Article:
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Exact sampling of determinantal point processes with sublinear time preprocessing
Michal Derezinski · Daniele Calandriello · Michal Valko

Thu Dec 12 10:45 AM -- 12:45 PM (PST) @ East Exhibition Hall B + C #4

We study the complexity of sampling from a distribution over all index subsets of the set {1, ..., n} with the probability of a subset S proportional to the determinant of the submatrix LS of some n x n positive semidefinite matrix L, where LS corresponds to the entries of L indexed by S. Known as a determinantal point process (DPP), this distribution is used in machine learning to induce diversity in subset selection. When sampling from DDPs, we often wish to sample multiple subsets S with small expected size k = E[|S|] << n from a very large matrix L, so it is important to minimize the preprocessing cost of the procedure (performed once) as well as the sampling cost (performed repeatedly). For this purpose we provide DPP-VFX, a new algorithm which, given access only to L, samples exactly from a determinantal point process while satisfying the following two properties: (1) its preprocessing cost is n poly(k), i.e., sublinear in the size of L, and (2) its sampling cost is poly(k), i.e., independent of the size of L. Prior to our results, state-of-the-art exact samplers required O(n^3) preprocessing time and sampling time linear in n or dependent on the spectral properties of L. We furthermore give a reduction which allows using our algorithm for exact sampling from cardinality constrained determinantal point processes with n poly(k) time preprocessing. Our implementation of DPP-VFX is provided at https://github.com/guilgautier/DPPy/.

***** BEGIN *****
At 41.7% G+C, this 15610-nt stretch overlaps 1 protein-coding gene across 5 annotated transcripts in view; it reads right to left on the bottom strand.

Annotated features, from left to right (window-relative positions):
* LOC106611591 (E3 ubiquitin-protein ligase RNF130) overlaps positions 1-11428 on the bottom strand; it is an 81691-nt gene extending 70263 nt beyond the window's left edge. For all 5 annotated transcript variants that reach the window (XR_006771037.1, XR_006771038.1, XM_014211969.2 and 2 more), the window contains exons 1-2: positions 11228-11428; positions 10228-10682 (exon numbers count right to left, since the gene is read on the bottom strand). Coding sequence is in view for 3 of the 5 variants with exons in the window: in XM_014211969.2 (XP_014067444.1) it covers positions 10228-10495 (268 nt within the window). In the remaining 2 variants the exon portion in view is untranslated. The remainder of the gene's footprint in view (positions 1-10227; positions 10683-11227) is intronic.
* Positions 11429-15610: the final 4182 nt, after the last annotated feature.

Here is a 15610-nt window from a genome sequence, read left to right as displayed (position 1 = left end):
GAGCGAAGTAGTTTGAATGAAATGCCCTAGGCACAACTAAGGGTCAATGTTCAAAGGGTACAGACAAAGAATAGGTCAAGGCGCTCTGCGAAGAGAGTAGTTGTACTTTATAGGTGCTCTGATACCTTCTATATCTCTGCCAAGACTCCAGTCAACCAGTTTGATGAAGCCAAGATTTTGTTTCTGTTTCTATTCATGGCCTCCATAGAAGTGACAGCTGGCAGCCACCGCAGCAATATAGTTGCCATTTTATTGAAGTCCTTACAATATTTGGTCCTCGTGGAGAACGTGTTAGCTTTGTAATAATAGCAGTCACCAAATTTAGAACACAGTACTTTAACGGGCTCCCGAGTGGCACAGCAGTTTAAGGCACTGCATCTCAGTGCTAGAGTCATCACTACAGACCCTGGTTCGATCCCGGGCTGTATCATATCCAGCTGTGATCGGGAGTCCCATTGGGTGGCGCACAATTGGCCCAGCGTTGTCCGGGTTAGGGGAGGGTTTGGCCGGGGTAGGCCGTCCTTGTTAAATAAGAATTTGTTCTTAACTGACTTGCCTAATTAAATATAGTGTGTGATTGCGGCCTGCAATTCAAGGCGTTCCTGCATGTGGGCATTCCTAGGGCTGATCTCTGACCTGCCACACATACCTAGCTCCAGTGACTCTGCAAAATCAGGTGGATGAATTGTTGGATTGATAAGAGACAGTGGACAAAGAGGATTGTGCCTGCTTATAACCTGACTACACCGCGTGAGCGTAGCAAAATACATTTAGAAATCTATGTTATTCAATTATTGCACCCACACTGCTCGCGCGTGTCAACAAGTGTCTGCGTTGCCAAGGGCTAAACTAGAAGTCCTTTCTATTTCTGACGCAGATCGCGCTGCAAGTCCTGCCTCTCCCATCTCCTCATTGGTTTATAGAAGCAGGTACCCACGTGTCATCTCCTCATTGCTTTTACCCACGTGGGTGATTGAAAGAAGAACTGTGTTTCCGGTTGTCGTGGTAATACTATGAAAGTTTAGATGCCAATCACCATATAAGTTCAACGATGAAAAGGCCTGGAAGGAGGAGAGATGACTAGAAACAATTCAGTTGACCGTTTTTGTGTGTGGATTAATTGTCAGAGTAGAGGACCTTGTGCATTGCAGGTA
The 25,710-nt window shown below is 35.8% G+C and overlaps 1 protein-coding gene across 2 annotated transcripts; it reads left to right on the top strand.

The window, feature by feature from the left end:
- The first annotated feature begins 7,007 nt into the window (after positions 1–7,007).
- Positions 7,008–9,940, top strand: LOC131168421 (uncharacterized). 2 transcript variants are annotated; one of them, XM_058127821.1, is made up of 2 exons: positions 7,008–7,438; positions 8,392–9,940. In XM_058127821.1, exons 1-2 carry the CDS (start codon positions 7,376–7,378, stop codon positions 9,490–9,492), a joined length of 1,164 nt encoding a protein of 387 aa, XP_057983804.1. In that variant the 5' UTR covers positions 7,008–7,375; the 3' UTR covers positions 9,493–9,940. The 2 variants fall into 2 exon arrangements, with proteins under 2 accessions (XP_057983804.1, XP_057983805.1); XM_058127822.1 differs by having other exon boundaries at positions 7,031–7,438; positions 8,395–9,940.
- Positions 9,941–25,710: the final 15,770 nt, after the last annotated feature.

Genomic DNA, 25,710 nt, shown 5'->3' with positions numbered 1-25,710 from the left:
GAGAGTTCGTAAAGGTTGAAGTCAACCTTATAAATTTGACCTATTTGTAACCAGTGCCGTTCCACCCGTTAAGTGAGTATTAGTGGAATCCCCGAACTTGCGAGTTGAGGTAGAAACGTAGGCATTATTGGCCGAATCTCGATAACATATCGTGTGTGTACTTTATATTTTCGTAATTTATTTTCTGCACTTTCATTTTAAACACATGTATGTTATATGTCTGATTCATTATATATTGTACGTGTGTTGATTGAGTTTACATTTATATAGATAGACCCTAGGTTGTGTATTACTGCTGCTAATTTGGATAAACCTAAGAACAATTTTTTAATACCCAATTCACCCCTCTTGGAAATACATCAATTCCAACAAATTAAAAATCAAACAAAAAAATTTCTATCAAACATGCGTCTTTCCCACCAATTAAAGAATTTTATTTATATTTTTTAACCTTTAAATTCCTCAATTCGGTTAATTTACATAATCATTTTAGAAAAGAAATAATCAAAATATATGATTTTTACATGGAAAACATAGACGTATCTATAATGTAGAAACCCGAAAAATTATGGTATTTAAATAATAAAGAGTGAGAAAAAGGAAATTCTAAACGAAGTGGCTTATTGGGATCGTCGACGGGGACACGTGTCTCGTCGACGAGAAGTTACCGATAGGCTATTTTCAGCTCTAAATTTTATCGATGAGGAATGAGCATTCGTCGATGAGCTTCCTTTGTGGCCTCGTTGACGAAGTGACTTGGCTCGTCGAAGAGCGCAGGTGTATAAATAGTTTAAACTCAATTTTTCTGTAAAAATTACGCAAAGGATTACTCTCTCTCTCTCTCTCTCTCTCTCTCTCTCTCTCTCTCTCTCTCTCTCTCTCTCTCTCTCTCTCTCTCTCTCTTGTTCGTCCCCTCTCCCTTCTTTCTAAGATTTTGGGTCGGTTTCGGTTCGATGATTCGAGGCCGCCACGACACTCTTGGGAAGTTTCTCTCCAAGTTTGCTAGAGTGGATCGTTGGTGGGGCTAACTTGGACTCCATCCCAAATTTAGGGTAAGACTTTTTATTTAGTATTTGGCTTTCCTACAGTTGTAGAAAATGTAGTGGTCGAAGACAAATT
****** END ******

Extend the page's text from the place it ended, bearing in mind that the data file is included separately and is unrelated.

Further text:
Author Information

Michal Derezinski (UC Berkeley)
Daniele Calandriello (LCSL IIT/MIT)
Michal Valko (DeepMind Paris and Inria Lille - Nord Europe)
Michal Valko

Michal is a machine learning scientist in DeepMind Paris, tenured researcher at Inria, and the lecturer of the master course Graphs in Machine Learning at l'ENS Paris-Saclay. Michal is primarily interested in designing algorithms that would require as little human supervision as possible. This means 1) reducing the “intelligence” that humans need to input into the system and 2) minimizing the data that humans need to spend inspecting, classifying, or “tuning” the algorithms. That is why he is working on methods and settings that are able to deal with minimal feedback, such as deep reinforcement learning, bandit algorithms, or self-supervised learning. Michal is actively working on represenation learning and building worlds models. He is also working on deep (reinforcement) learning algorithm that have some theoretical underpinning. He has also worked on sequential algorithms with structured decisions where exploiting the structure leads to provably faster learning. He received his Ph.D. in 2011 from the University of Pittsburgh under the supervision of Miloš Hauskrecht and after was a postdoc of Rémi Munos before taking a permanent position at Inria in 2012.

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